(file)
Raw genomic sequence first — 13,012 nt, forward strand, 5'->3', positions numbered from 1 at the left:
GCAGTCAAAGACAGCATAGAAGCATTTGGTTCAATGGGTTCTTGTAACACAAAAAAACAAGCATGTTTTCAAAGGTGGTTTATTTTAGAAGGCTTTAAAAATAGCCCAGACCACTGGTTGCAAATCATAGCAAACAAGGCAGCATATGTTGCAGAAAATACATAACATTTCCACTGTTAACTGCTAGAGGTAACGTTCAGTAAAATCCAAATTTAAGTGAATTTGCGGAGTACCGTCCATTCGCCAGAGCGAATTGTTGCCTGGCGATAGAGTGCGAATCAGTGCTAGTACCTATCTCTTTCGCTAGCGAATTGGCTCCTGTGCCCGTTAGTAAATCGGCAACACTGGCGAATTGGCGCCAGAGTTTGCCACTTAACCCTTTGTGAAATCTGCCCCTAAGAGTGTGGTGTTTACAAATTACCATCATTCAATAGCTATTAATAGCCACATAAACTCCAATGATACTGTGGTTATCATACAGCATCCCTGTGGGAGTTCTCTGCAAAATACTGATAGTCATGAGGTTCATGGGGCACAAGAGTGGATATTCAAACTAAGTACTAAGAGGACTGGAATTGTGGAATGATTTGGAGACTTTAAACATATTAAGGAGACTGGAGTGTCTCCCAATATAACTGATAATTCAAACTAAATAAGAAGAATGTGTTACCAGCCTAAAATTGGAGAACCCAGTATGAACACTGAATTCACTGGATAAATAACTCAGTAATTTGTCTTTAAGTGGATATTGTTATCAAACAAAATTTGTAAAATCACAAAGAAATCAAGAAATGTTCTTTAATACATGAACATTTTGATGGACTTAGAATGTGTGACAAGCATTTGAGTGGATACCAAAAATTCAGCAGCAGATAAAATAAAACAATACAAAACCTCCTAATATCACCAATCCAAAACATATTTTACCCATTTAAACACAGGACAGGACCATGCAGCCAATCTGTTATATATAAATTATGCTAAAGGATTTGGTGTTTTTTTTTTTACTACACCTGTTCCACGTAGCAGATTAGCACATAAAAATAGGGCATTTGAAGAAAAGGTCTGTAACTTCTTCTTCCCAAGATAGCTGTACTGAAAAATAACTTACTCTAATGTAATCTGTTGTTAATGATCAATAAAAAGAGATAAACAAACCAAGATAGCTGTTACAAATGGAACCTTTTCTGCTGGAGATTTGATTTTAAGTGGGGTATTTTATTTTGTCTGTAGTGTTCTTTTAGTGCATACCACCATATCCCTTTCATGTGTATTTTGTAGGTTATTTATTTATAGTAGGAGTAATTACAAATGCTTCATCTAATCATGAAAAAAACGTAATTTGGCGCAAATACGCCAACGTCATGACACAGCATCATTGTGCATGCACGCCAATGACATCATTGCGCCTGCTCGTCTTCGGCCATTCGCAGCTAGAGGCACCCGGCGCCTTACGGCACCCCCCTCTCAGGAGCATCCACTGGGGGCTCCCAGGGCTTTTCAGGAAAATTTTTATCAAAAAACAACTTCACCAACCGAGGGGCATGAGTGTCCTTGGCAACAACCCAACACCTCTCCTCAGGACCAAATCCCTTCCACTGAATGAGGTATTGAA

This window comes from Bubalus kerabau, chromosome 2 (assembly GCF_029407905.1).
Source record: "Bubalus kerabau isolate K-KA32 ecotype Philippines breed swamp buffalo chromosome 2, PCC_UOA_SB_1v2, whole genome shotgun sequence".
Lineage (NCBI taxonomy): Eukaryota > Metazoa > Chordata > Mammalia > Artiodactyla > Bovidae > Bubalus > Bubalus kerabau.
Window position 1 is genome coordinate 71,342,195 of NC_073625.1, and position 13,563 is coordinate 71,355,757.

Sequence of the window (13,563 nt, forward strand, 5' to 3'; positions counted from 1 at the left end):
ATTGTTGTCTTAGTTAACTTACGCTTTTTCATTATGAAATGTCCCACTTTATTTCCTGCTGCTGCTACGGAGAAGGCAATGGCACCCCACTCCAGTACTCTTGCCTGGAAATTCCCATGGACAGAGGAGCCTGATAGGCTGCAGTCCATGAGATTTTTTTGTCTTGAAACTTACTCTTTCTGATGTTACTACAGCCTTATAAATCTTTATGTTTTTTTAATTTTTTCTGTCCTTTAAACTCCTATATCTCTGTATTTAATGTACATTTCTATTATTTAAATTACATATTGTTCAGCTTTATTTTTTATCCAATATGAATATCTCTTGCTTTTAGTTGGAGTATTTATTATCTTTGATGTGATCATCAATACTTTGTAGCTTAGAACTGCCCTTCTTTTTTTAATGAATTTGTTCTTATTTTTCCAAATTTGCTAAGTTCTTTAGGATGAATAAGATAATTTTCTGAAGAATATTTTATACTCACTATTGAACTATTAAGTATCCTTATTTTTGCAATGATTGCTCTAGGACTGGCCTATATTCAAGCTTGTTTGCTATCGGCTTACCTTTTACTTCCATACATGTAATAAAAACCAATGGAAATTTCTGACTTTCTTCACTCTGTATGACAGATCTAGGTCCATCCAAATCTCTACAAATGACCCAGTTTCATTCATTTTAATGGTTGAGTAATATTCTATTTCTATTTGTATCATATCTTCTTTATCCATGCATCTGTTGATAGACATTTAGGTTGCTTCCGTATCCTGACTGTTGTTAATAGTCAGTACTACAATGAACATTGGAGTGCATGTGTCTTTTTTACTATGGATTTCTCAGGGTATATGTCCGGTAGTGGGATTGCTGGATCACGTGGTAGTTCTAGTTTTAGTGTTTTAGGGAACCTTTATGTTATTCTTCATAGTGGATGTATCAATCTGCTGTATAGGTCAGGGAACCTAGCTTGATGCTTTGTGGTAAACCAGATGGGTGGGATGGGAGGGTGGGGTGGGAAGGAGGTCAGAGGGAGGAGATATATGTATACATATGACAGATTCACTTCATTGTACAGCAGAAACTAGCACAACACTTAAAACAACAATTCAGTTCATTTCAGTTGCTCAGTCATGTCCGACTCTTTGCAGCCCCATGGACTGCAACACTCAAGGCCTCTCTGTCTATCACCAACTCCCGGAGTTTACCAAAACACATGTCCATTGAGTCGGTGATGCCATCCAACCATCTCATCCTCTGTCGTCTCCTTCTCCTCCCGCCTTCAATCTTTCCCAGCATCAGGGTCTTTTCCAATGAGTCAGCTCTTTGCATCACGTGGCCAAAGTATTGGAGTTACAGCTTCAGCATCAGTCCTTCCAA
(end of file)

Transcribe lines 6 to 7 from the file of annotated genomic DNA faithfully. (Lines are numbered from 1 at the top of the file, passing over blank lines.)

Window position 1 is genome coordinate 71,342,195 of NC_073625.1, and position 13,563 is coordinate 71,355,757.

Sequence of the window (13,563 nt, forward strand, 5' to 3'; positions counted from 1 at the left end):